Tuesday, November 27, 2018

It's the Happiest Place in the World, kids (watch out for meltdowns)

It's not about the mouse. I think Walt knew that. I'm not sure he'd approve of the extortionate $4.50 that I paid for a twenty ounce Coke Zero, but then again, his Coca-Cola was made with pure cane sugar and chilled in a bottle of glass. I handed over my credit card and car title and asked the young girl at the register, "Seriously?" She said, "I know, right?" I smiled as I twisted off the cap and let the heavenly beverage pour down my throat.

Maybe it's a little about the ears? There's a little magic that happens when your daughters put on the ears. Something unseen shifts and life gets a layer of wonderdust. There simply is no other place on the planet where it is acceptable to wear those bedazzled ears, and yet here... they include you in an inclusive-exclusive club of smiles and enchantment.

It's about family. Relationship. Flashbulb time-stamped moments of image-specific, life-perspective filters that forever change how we see one-another and remind us how we are created to see life. Imagination. Thrill. Hope. Contentment.

We soared through the atmosphere, we rocketed to Mars, we danced around the world with a song in our hearts, we fought pirates, dreamed with Mermaids, battled aliens, and felt the adrenaline of a race-track. We shared laughter, smiles, and the compulsory conversation of line-waiting. Somehow those in-between attraction turnstile crawls were the best part.

It was a pretty good twenty dollar cheeseburger, I appreciated that the topping bar had jalapenos, and the authentic (plastic) German beer stein that I lifted was somehow worth the $10.50 at the end of the day... but it was all mere backdrop to what I believe was the vision of the man behind the mouse so many years ago... a place where a family can again feel the magic of the heart, and the wonder of living this life together. 

It's a world of laughter, a world of tears
It's a world of hopes and a world of fears
There's so much that we share
That it's time we're aware
It's a small world after all 

I love how my son loves his little sis.

My father, the Viking King looks perfectly at home with the horns. 

This girl's design won second overall of the day.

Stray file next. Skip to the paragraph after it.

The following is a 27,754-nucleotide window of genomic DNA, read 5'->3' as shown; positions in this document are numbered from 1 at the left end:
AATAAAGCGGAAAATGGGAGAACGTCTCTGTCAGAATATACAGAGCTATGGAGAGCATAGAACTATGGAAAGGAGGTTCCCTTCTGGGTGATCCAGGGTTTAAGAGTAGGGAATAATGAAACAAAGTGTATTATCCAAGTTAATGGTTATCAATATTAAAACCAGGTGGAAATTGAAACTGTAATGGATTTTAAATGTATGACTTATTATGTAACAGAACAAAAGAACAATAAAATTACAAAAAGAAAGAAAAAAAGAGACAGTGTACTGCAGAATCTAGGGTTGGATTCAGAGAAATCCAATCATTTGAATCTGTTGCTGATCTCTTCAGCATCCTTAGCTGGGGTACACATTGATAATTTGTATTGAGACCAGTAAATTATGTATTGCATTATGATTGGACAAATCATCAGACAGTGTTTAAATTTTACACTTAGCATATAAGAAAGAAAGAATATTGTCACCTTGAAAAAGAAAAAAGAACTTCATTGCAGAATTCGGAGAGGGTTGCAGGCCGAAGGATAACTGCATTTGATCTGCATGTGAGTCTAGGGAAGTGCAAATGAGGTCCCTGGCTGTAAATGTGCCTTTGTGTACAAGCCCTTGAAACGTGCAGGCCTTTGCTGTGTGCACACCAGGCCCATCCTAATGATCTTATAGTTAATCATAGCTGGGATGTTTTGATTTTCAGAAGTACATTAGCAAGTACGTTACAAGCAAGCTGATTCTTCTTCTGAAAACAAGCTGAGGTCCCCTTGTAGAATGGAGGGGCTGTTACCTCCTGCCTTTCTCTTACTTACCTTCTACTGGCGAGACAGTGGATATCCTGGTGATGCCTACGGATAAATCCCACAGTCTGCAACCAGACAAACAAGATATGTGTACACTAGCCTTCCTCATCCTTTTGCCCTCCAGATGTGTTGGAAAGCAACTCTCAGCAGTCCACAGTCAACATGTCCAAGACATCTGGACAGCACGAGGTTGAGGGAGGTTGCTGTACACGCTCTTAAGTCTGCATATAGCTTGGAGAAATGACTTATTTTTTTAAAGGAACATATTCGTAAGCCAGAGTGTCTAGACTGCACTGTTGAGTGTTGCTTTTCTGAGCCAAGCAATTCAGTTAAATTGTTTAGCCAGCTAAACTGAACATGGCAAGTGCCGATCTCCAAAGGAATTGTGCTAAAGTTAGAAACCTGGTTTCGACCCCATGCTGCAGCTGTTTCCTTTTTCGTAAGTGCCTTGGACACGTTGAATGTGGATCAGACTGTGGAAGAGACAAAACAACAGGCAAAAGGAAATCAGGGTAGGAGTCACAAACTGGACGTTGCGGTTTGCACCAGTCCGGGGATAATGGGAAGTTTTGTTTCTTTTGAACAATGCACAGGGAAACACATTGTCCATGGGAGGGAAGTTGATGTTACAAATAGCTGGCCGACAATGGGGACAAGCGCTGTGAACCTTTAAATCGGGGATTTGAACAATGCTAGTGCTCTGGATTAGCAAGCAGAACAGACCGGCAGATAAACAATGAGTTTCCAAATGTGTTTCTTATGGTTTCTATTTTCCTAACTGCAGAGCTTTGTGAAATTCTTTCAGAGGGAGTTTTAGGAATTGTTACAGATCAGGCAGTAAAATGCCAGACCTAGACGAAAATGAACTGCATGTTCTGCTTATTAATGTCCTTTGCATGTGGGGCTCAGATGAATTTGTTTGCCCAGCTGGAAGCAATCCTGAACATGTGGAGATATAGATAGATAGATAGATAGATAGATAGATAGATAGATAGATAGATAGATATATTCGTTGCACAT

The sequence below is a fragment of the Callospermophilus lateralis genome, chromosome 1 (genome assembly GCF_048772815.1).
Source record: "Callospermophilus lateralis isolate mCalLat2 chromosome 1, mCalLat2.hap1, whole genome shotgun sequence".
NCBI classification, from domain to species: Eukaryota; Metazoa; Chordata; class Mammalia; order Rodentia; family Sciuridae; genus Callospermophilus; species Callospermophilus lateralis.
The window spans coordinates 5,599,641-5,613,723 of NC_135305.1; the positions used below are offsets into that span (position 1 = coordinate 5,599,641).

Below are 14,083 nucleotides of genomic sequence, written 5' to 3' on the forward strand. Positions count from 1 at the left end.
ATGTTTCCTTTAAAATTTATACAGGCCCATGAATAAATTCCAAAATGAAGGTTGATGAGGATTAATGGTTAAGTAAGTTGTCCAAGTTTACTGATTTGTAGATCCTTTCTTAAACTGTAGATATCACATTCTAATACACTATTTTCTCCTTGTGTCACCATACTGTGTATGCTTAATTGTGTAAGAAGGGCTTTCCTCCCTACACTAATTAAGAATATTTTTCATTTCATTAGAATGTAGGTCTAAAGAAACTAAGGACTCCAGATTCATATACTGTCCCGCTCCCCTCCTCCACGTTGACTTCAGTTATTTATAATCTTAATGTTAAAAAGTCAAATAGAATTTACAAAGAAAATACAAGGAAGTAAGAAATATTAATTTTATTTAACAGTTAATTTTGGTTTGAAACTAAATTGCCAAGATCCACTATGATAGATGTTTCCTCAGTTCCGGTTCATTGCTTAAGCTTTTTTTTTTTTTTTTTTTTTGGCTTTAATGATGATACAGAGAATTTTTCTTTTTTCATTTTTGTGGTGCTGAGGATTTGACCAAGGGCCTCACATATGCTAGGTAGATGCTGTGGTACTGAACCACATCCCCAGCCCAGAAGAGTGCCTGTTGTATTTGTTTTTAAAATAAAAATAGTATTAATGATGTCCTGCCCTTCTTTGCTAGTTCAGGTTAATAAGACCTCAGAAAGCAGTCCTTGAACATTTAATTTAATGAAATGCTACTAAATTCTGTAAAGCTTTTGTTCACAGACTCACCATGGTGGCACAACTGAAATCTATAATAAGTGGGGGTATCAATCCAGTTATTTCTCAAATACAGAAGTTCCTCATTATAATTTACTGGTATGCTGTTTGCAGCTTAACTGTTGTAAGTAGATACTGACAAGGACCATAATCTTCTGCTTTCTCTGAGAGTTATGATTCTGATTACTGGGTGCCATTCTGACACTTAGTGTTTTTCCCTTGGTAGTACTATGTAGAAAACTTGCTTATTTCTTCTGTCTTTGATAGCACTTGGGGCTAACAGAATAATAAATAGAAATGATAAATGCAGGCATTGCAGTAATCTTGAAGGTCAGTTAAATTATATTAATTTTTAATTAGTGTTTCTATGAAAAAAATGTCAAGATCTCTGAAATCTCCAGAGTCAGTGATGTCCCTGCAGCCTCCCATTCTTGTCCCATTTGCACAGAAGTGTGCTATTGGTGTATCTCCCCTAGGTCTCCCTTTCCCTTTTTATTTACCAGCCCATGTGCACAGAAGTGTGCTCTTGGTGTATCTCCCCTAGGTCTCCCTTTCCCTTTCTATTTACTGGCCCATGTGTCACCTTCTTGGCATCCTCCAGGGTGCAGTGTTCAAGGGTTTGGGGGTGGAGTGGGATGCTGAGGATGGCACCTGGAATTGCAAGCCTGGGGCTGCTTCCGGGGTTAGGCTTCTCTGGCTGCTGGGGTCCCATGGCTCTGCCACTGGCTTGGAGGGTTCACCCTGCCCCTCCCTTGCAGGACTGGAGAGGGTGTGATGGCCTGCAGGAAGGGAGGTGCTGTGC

Eat it, Emperor Zurg. Calamity & Hickok won the day!

Our family and Mr. Morales (who forgot his t-shirt).

Friday, November 9, 2018

Where Is God and How to Find Him

But ask the animals, and they will teach you,
or the birds in the sky, and they will tell you;
or speak to the earth, and it will teach you,
or let the fish of the sea inform you.

Which of all these things does not know
that the hand of the Lord has done this?
In His hand is the life of every living creature
and the breath of all humankind.
(Job 12:7-10)

The presence of God is to be found in the present. He identified Himself to Moses as "I AM." Jesus described Himself through statements of "I am," using the words: "the bread of life," "the light of the world," "the gate," "the good shepherd," the resurrection and the life, "the way the truth and the life," and "the vine."

These are all things that sustain or guide in this present moment. God is here. He said to Moses that His word is not so far away that it must be carried down from the sky, or carried across the sea, but that it is right here in our hearts, minds, and even in our mouths. Present.

When His identity was questioned by religious leaders, Jesus answered, "Before Abraham was born, I AM." 

Jesus went farther to even describe those who love and follow Him the same way, saying "You are the light of the world." The very presence of the present God filled His son, Jesus and it fills His children even yet it this moment.